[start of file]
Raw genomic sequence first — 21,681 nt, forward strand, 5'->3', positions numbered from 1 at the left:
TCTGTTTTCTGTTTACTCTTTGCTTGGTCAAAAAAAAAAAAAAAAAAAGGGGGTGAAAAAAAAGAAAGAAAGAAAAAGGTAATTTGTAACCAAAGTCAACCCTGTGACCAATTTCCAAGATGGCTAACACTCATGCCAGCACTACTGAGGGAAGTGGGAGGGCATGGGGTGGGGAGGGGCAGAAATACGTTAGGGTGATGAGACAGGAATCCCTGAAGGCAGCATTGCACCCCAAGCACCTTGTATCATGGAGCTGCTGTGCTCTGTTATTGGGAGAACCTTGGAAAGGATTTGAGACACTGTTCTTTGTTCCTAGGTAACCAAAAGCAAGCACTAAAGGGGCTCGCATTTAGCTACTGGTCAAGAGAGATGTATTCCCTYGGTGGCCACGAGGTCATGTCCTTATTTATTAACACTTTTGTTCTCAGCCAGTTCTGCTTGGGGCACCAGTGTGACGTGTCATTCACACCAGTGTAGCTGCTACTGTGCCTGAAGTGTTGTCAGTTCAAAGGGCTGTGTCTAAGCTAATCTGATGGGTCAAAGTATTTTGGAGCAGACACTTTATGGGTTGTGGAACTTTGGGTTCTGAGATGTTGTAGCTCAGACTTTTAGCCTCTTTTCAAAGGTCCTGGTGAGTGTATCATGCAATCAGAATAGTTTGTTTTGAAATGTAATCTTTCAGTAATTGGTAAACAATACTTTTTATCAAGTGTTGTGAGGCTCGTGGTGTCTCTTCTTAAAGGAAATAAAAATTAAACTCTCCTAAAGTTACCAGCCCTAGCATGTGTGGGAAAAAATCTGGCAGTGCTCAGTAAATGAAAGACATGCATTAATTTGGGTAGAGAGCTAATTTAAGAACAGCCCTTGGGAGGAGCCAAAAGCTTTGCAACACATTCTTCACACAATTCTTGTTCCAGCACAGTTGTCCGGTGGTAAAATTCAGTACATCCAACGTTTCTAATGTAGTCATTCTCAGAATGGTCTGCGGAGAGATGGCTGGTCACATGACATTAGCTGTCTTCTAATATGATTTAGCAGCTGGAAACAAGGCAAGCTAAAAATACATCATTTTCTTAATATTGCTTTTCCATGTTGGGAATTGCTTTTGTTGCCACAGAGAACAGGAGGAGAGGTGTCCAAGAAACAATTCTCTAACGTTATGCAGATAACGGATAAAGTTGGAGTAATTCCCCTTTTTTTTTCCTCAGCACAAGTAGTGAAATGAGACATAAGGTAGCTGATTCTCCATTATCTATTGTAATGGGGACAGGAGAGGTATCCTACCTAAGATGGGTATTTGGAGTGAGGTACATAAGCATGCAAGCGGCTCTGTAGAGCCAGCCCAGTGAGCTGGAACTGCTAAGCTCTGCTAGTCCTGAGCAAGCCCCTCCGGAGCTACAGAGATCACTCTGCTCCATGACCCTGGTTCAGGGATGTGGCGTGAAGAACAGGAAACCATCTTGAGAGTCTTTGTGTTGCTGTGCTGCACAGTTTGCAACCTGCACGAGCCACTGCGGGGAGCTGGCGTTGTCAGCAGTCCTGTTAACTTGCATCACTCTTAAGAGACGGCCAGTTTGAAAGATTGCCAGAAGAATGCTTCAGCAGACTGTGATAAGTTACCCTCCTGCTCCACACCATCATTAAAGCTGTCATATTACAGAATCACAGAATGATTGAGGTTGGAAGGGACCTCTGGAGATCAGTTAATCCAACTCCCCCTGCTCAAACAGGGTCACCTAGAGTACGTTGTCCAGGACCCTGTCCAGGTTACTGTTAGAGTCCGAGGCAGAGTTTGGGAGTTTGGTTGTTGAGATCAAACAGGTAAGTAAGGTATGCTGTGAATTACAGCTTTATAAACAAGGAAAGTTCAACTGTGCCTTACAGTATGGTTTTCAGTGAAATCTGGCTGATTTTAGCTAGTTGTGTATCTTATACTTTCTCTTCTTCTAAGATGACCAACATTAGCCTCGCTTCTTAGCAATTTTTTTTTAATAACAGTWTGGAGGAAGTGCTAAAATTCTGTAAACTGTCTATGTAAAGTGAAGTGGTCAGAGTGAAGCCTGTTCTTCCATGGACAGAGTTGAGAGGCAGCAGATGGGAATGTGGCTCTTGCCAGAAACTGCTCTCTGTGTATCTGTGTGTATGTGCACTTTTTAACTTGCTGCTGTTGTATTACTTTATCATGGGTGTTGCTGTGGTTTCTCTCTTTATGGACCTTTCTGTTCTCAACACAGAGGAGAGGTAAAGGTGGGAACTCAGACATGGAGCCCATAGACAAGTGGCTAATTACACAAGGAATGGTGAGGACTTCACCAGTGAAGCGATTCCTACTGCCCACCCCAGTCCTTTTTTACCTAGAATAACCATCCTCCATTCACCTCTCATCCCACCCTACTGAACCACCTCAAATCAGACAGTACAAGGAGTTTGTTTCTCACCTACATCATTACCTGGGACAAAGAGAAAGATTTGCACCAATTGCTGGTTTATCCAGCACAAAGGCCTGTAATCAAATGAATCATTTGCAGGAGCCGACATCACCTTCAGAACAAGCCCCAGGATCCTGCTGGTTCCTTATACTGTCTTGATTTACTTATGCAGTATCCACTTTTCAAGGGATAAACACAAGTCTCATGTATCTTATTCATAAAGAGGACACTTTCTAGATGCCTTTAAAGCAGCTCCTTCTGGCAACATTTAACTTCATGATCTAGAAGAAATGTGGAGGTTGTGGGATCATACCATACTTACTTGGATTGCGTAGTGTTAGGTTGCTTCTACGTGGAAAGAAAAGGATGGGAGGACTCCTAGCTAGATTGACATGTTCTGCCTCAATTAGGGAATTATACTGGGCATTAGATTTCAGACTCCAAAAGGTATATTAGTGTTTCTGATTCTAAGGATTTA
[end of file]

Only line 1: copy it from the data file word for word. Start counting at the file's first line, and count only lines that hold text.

Raw genomic sequence first — 21,681 nt, forward strand, 5'->3', positions numbered from 1 at the left: